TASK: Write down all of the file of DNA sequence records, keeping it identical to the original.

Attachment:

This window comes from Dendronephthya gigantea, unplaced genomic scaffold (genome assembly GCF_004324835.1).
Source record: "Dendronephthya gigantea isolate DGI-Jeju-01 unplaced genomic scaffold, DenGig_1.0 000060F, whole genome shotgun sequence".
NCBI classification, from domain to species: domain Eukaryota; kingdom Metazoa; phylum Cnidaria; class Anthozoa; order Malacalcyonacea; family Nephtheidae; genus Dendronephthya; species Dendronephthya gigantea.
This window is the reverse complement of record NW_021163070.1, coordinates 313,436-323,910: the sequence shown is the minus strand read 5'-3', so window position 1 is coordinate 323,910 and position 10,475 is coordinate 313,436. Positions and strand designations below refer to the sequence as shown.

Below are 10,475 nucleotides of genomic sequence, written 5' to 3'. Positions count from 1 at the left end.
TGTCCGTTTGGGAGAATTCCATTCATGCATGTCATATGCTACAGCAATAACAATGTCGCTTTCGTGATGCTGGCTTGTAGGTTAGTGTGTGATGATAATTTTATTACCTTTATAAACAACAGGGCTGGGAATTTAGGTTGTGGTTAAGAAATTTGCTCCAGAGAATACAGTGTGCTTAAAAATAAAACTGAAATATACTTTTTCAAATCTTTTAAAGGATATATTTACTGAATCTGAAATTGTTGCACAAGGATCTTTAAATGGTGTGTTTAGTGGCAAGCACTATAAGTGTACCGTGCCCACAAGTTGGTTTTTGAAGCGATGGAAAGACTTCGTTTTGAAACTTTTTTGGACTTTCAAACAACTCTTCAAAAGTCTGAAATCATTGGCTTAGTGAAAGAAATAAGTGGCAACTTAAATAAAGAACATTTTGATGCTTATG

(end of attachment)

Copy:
This window comes from Dendronephthya gigantea, unplaced genomic scaffold (genome assembly GCF_004324835.1).
Source record: "Dendronephthya gigantea isolate DGI-Jeju-01 unplaced genomic scaffold, DenGig_1.0 000060F, whole genome shotgun sequence".
NCBI classification, from domain to species: domain Eukaryota; kingdom Metazoa; phylum Cnidaria; class Anthozoa; order Malacalcyonacea; family Nephtheidae; genus Dendronephthya; species Dendronephthya gigantea.
This window is the reverse complement of record NW_021163070.1, coordinates 313,436-323,910: the sequence shown is the minus strand read 5'-3', so window position 1 is coordinate 323,910 and position 10,475 is coordinate 313,436. Positions and strand designations below refer to the sequence as shown.

Below are 10,475 nucleotides of genomic sequence, written 5' to 3'. Positions count from 1 at the left end.
TGTCCGTTTGGGAGAATTCCATTCATGCATGTCATATGCTACAGCAATAACAATGTCGCTTTCGTGATGCTGGCTTGTAGGTTAGTGTGTGATGATAATTTTATTACCTTTATAAACAACAGGGCTGGGAATTTAGGTTGTGGTTAAGAAATTTGCTCCAGAGAATACAGTGTGCTTAAAAATAAAACTGAAATATACTTTTTCAAATCTTTTAAAGGATATATTTACTGAATCTGAAATTGTTGCACAAGGATCTTTAAATGGTGTGTTTAGTGGCAAGCACTATAAGTGTACCGTGCCCACAAGTTGGTTTTTGAAGCGATGGAAAGACTTCGTTTTGAAACTTTTTTGGACTTTCAAACAACTCTTCAAAAGTCTGAAATCATTGGCTTAGTGAAAGAAATAAGTGGCAACTTAAATAAAGAACATTTTGATGCTTATG